and catch the ball better than the other guys.
Frank: That's not always a real popular thing for people to hear, but it's those kind of basic infrastructure things that are sort of really the most important when you get to software development.
Carol: And do you think that… I know that we're taught the technical skills, we're taught the programming, we're taught how to code, we're taught how to do creative hardware design, creative ………….. Do you think it's an issue of trying to teach technical people, people skills? Do you think that's part of the issue? Teaching them communications skills, or that they're lacking in that?
Frank: Well, clearly, interpersonal communications, people skills, are very very important to this. But it's more than just that, Carol. It's also the fact that we try to instill in people, and this is not strictly just in university, this is once they get into the work environment as well, there is an attitude that quite often evidences itself that, "I'm a skilled artisan, I'm a very highly creative person, no one else could possibly write code the way I write code."
Frank: "And therefore, I can't possibly follow any disciplined rules. That's going to take away all my creativity, it's going to sap my real strength, which is coming up with creative solutions and doing things my own way."
Frank: Which is really unfortunate, because the whole idea of having disciplined processes isn't about sapping people's creativity. In fact, this is the standard argument about rigor versus flexibility that's been going on as long as I've been in this business. The real value of a disciplined process isn't that it takes your creativity away, it's that it focuses your creativity on the area where it really should be applied, which is "How can I best solve this business problem for my client?" Not on "How am I going to choose to write a requirements spec this time?" or "Am I going to write a requirements spec?" or "How do I have to have my project plan documented?" or "What kind of team meetings are we going to have?" Or things like that. Those are things that really aren't relevant to how are we going to solve that business problem for the customer.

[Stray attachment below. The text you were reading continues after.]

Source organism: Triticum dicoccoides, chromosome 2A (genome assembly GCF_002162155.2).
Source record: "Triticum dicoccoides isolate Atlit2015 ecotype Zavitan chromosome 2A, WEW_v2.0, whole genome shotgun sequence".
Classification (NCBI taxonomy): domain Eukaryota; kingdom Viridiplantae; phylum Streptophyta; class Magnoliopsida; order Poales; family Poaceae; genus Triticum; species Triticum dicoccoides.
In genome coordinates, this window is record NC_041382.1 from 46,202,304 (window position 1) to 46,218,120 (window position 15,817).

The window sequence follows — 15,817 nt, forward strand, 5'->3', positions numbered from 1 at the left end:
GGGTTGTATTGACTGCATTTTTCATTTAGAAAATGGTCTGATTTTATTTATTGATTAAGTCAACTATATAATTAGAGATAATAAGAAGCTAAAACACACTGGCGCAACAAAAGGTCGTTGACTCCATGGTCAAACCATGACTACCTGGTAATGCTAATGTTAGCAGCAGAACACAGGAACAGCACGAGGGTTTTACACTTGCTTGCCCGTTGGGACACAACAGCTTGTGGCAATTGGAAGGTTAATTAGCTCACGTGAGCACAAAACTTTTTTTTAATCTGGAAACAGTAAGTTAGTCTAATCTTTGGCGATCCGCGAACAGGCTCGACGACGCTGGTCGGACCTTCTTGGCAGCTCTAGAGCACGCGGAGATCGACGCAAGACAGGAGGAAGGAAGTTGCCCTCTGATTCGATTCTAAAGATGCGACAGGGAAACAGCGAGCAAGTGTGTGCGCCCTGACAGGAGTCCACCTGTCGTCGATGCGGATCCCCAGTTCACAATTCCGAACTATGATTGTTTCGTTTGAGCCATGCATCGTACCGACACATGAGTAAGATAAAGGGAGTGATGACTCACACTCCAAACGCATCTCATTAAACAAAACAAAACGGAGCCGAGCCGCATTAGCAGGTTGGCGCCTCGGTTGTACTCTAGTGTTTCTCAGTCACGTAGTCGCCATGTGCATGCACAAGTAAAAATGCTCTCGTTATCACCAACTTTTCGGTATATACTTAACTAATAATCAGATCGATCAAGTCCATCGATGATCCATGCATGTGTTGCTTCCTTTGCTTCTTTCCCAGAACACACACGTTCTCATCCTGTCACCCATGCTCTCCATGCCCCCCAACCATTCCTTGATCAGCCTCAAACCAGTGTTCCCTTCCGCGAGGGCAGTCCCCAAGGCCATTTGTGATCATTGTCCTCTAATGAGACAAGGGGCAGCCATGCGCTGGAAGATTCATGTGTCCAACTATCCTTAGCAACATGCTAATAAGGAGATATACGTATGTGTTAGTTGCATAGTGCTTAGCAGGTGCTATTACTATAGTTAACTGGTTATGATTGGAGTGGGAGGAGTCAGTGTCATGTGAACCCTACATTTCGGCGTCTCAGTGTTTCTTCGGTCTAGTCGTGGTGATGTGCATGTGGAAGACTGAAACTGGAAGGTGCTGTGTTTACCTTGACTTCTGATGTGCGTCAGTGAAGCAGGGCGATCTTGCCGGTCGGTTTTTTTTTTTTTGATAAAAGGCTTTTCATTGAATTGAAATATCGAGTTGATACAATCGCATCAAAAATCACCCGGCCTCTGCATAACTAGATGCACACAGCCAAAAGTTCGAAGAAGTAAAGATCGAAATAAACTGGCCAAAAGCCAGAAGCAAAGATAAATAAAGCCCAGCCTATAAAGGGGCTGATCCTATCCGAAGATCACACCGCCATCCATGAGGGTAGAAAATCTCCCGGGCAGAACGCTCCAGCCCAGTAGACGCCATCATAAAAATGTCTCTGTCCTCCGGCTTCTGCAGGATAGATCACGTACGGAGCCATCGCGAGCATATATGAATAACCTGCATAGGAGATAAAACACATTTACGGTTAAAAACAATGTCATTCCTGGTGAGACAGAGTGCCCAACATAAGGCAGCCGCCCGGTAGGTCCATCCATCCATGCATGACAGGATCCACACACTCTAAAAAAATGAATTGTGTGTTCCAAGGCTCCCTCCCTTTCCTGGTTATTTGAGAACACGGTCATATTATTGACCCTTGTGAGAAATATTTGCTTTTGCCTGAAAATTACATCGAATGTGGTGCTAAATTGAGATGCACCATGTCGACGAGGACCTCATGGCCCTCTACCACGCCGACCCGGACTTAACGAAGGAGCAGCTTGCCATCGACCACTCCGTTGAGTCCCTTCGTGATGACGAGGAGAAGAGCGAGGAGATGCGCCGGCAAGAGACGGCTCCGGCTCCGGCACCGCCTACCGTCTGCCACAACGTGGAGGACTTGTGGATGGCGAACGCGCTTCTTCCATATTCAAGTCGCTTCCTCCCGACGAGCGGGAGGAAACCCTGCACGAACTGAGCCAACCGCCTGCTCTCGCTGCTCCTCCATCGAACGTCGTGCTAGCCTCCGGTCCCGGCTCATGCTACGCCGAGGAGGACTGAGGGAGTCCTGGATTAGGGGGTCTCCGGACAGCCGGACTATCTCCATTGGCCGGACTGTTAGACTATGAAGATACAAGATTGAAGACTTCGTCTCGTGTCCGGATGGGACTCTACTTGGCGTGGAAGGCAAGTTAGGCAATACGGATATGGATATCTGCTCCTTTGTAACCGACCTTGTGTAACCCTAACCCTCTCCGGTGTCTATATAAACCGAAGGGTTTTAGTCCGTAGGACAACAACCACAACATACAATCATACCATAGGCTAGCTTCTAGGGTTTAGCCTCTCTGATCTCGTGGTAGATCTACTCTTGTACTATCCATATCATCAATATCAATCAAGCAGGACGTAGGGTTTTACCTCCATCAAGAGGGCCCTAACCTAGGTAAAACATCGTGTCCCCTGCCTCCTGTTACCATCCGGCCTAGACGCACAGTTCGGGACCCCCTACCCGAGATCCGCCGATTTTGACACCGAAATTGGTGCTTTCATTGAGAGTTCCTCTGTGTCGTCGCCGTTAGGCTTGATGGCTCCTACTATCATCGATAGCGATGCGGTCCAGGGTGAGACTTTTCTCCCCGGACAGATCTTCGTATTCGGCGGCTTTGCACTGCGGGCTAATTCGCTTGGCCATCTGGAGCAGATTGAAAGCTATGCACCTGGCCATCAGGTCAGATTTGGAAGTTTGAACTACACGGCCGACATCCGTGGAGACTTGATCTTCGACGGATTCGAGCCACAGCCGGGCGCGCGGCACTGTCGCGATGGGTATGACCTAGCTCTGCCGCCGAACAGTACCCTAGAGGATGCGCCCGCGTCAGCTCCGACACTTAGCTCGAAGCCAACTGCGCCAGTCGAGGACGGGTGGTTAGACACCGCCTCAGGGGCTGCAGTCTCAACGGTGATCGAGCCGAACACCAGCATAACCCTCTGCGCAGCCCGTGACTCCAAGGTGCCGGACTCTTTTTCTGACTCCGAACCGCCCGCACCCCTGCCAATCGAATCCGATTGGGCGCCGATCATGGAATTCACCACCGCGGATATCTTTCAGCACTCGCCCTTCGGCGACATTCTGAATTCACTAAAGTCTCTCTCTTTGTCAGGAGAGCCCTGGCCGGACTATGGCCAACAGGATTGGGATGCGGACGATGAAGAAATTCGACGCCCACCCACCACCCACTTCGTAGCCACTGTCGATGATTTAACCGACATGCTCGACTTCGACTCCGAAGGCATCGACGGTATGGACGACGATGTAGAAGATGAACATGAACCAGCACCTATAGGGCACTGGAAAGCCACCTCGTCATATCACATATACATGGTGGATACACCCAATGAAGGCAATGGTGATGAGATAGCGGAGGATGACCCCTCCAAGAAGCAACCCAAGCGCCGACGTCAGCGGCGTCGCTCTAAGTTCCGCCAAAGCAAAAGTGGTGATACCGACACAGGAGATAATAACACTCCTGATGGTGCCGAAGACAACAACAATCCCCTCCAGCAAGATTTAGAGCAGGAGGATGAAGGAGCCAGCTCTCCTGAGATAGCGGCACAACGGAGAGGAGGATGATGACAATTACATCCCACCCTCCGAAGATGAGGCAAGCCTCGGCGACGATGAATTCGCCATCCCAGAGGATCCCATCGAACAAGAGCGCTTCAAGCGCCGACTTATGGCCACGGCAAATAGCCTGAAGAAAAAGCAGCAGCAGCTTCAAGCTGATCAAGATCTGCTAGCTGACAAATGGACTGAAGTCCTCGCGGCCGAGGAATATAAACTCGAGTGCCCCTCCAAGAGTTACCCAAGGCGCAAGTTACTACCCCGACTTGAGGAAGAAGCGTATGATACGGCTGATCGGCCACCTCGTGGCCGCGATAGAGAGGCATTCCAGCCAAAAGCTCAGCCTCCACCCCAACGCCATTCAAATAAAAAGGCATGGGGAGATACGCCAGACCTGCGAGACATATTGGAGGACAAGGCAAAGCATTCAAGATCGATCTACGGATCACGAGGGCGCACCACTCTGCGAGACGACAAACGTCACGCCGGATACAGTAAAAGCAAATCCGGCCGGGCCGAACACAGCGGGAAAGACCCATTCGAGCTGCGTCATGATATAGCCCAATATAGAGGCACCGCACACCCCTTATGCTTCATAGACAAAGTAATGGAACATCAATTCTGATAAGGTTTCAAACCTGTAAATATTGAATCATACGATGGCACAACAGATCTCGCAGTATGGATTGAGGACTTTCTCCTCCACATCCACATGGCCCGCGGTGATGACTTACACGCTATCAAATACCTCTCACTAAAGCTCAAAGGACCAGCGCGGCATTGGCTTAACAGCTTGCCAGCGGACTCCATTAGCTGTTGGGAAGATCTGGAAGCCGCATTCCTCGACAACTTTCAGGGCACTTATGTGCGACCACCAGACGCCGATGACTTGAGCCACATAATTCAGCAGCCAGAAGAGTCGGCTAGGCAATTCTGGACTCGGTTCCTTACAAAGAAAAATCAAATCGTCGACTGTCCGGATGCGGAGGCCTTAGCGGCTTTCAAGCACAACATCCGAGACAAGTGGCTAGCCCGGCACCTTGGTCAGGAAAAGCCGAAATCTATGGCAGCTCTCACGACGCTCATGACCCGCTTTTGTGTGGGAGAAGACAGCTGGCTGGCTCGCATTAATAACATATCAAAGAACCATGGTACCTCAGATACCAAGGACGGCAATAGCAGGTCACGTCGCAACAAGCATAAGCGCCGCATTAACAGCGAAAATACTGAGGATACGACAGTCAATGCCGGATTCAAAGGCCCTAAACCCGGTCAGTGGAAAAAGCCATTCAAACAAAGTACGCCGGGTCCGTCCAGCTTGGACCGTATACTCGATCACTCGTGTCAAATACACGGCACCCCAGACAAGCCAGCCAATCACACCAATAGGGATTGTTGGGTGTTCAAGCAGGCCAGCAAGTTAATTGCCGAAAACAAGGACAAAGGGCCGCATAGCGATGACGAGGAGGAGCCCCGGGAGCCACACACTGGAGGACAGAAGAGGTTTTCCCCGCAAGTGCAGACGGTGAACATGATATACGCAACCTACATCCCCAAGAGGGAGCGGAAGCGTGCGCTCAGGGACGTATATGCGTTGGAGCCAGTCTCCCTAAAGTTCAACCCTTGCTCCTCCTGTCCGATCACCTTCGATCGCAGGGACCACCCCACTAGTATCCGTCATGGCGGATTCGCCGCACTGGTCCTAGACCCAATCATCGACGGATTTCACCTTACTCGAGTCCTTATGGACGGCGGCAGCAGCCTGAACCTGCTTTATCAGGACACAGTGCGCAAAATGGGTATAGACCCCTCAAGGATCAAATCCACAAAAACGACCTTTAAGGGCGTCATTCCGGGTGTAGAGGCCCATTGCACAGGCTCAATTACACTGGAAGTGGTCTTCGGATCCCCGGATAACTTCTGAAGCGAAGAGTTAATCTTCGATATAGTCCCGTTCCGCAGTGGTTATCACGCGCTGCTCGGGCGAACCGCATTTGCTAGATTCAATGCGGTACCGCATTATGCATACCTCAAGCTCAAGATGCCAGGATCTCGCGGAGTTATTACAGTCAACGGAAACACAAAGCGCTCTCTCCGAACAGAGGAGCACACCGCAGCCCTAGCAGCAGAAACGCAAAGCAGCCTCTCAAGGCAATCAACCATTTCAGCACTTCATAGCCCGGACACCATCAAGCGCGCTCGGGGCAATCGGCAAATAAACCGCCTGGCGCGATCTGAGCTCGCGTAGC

Carol: Right. And that's an interesting perspective, that creativity, which oftentimes traditionally in engineering has been kind of stifled. I think that computer scientists traditionally rarely focus on some of that, and we've got much more creativity that's nurtured. So it's a very interesting whole world of software.
And welcome back. I'm Carol Dekkers of Quality Plus Technologies, and we're talking about software process improvement - how we build software, how we end up with software that isn't great quality. And anybody who's tried to link two pieces of software together, anybody who's used software, knows that the fatal abend errors that come up and say "what do you want to do?" I was in Japan last week at the world congress on software quality, and one of the presenters was talking about some of the initiatives going on in Europe, where he said some of our cars actually have a lot of software in them. And software quality's becoming a big issue when you've got 80% of your car functions being managed and controlled by software. And he said wouldn't it be something, and he showed a joke slide, if the braking system came up with a "What do you want me to do? The brakes are failing? Reboot. Abend. Ignore." And